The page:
End of Memory
Remembering Rightly in a Violent World
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Winner of the Christianity Today Book Award in Christianity and Culture
How should we remember atrocities? Should we ever forgive abusers? Can we not hope for final reconciliation, even if it means redeemed victims and perpetrators spending eternity together?
We live in an age that insists that past wrongs—genocides, terrorist attacks, bald personal injustices—should never be forgotten. But Miroslav Volf here proposes the radical idea that letting go of such memories—after a certain point and under certain conditions—may actually be a gift of grace we should embrace. Volf’s personal stories of persecution and interrogation frame his search for theological resources to make memories a wellspring of healing rather than a source of deepening pain and animosity. Controversial, thoughtful, and incisively reasoned, The End of Memory begins a conversation that we avoid to our great detriment.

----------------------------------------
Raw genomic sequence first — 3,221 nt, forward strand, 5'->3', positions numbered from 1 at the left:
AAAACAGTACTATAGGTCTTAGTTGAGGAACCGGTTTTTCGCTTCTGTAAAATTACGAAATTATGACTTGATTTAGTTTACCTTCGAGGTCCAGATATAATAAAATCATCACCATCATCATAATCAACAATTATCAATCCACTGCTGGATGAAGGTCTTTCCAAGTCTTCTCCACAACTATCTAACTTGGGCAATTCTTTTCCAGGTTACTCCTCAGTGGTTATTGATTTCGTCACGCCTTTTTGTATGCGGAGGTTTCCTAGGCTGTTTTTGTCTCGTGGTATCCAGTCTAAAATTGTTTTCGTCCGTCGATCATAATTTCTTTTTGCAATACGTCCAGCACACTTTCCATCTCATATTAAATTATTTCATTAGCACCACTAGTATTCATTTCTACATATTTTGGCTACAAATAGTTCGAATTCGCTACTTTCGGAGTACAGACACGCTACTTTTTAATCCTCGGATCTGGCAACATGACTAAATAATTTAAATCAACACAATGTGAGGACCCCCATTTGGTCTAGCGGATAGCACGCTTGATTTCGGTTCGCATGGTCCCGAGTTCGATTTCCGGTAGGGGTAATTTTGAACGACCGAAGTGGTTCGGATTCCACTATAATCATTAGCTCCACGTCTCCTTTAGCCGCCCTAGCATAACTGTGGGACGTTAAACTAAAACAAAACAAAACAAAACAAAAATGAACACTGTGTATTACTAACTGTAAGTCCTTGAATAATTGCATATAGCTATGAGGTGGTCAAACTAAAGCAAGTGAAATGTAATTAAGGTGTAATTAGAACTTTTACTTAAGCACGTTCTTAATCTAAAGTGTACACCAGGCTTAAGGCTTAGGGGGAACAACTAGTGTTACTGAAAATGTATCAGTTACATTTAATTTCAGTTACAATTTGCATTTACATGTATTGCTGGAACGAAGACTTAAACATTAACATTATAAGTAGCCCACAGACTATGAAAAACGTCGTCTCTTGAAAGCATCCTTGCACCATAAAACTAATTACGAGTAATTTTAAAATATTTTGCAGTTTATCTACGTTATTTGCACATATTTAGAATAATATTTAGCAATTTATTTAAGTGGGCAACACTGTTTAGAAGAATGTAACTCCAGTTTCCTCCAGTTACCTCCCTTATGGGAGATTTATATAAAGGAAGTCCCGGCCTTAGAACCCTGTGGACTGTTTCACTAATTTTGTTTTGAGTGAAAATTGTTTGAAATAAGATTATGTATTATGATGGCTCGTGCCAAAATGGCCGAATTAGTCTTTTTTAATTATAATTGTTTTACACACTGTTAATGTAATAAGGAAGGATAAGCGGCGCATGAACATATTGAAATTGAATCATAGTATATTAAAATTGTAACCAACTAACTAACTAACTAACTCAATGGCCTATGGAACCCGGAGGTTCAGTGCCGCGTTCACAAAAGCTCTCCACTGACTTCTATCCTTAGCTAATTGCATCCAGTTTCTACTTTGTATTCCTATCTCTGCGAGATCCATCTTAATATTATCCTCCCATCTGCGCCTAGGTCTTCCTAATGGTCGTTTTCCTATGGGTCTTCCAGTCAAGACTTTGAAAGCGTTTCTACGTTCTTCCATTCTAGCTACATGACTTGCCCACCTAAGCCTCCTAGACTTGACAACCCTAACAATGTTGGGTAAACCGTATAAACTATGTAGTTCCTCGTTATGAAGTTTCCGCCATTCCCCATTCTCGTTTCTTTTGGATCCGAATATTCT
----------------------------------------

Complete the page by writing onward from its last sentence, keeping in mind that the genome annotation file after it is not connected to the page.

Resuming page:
This second edition includes an appendix on the memories of perpetrators as well as victims, a response to critics, and a James K. A. Smith interview with Volf about the nature and function of memory in the Christian life.
“In this hauntingly autobiographical narrative, Miroslav Volf examines afresh the problems of abuse, memory, and reconciliation, and he concludes that memory, as such, cannot be adjusted to relieve our hurts. But forgetting, rightly understood, provides a healing balm. This is a book of profundity and wisdom, endowed with the authenticity of considerable personal suffering.”
— Sarah Coakley, University of Cambridge